After she became more observant and got married—she met her husband Nachum through a matchmaker and married him within a few months (“Quick and kosher is my life’s mantra,” she joked)—she started cooking regularly. Nachum, who comes from a long line of caterers on Long Island, helped teach his wife how to cook (he still helps out often in the kitchen), but Geller also relied on friends and others more adept in the kitchen to provide their recipes and tips and transform her from her self-appointed title of “The Bride Who Knew Nothing.” Running an Orthodox home, she soon realized, meant hosting hundreds of meals a year, often with many guests. Soon enough, the Gellers’ Monsey, N.Y., house, and specifically her state-of-the-art, customized kitchen, became a meeting place, the heart of her home.
But last summer, Geller and her family traded it all in for a less-than-ideal kitchen in a rented cottage in Beit Shemesh, Israel, when they made aliyah—a journey that was well documented in a program called Joy of Aliyah for Nefesh B’Nefesh. “There are only two burners that work, and the oven rolls away from the wall,” she told me. “Luckily, I created and tested everything that went into this cookbook before I left, because people warned me everything was different.”
Geller admits that at first, the move was something her husband wanted to do more than she did. “But I’ve come around to it full circle,” she said. “My husband always teases me that now I’m the biggest cheerleader for people making aliyah.”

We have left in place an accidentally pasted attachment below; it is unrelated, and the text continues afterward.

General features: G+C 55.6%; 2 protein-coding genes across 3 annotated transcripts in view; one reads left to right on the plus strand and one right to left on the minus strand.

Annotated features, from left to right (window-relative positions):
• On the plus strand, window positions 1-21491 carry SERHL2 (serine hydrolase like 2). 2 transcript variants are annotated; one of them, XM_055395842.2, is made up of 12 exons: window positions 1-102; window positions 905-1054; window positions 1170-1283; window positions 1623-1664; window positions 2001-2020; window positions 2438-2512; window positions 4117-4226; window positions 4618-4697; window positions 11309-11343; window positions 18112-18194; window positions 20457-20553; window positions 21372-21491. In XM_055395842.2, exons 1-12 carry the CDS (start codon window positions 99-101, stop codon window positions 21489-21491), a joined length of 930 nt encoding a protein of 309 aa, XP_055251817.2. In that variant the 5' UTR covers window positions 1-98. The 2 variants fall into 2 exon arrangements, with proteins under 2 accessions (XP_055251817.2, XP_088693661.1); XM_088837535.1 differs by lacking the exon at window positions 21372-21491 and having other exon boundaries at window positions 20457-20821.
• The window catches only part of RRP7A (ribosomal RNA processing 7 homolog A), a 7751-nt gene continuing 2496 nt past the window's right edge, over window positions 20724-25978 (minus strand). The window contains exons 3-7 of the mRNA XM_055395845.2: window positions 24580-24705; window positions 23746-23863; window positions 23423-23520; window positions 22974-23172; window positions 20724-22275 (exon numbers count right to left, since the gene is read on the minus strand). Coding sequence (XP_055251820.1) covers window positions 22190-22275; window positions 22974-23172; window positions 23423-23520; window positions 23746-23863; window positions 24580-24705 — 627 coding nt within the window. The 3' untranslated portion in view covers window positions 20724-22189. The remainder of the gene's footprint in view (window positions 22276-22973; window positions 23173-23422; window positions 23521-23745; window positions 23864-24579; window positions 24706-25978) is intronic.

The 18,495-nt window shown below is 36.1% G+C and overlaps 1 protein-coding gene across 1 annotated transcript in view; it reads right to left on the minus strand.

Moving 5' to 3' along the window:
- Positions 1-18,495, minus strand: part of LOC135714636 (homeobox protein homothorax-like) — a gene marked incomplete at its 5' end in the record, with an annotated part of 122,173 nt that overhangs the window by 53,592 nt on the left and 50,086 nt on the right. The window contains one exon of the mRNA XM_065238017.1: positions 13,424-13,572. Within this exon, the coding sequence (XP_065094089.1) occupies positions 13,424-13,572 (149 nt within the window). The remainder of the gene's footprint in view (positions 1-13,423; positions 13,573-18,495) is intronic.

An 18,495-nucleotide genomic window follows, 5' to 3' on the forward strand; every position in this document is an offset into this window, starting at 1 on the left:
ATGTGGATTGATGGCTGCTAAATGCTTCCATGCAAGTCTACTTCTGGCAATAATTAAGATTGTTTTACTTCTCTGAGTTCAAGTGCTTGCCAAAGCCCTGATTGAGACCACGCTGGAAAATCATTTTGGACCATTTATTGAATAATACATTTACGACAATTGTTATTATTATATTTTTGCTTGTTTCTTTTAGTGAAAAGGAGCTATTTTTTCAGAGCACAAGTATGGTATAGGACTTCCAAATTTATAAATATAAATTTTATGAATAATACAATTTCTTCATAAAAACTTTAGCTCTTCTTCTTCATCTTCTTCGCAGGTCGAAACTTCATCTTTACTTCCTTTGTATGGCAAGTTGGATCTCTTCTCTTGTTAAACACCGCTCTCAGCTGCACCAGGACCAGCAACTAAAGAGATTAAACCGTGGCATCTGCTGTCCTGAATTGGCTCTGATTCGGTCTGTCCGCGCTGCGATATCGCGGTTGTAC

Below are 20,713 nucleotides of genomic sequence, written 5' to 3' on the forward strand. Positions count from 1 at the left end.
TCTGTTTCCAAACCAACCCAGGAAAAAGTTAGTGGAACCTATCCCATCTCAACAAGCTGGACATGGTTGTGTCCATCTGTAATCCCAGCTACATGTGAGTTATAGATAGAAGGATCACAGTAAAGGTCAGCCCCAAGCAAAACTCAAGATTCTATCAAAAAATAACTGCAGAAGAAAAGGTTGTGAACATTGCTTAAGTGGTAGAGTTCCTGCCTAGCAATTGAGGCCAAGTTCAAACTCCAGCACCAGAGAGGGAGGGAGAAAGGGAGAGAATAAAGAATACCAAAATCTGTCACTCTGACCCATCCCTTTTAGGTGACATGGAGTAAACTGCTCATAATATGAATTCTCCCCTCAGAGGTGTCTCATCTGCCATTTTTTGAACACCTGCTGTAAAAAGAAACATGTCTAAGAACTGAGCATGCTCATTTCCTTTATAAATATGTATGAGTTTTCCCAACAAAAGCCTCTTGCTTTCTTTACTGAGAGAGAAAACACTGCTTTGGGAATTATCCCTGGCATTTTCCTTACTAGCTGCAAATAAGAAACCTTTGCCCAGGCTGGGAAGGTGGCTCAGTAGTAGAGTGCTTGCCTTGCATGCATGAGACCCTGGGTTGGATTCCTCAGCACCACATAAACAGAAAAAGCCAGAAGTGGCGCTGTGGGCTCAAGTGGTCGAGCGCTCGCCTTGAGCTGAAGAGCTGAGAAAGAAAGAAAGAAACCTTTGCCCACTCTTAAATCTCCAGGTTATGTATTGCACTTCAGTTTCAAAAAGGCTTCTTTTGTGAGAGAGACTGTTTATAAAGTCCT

In her new kitchen, Geller has taken to the Israeli custom of being generous with za’atar and cumin and putting “eggplant in everything,” she said. Yet she still misses some American cooking conveniences, as well as some products. She still brings toasted sesame oil and plum vinegar back to Israel from America and has trouble converting measurements into metric, like the Celsius temperatures on her new oven. “I brought my teaspoons and tablespoons with me,” she said, “and I’m still using them.”
Luckily, she’s always loved Israeli food, and several recipes in the new cookbook, perfected before she made aliyah, have Middle Eastern flavor: dishes like ktzitzot, Israeli-style sliders served with hummus rather than ketchup, and a lemon lover’s hummus (dressed-up version: Tricolor Hummus Trifles). Now that she’s in Israel, she’s indulging her love for Middle Eastern food on a regular basis. She says falafel is one of her favorite Israeli foods (there are recipes for falafel poppers with lemon sesame schug and falafel sandwiches in the book), but she always prefers hers on laffa bread rather than pita. “That spongy, doughy bread is heaven on earth,” she said.
As they produce ‘The Whale That Ate Jonah,’ members dish about Chabad, circumcision, and the time they performed in an S&M dungeon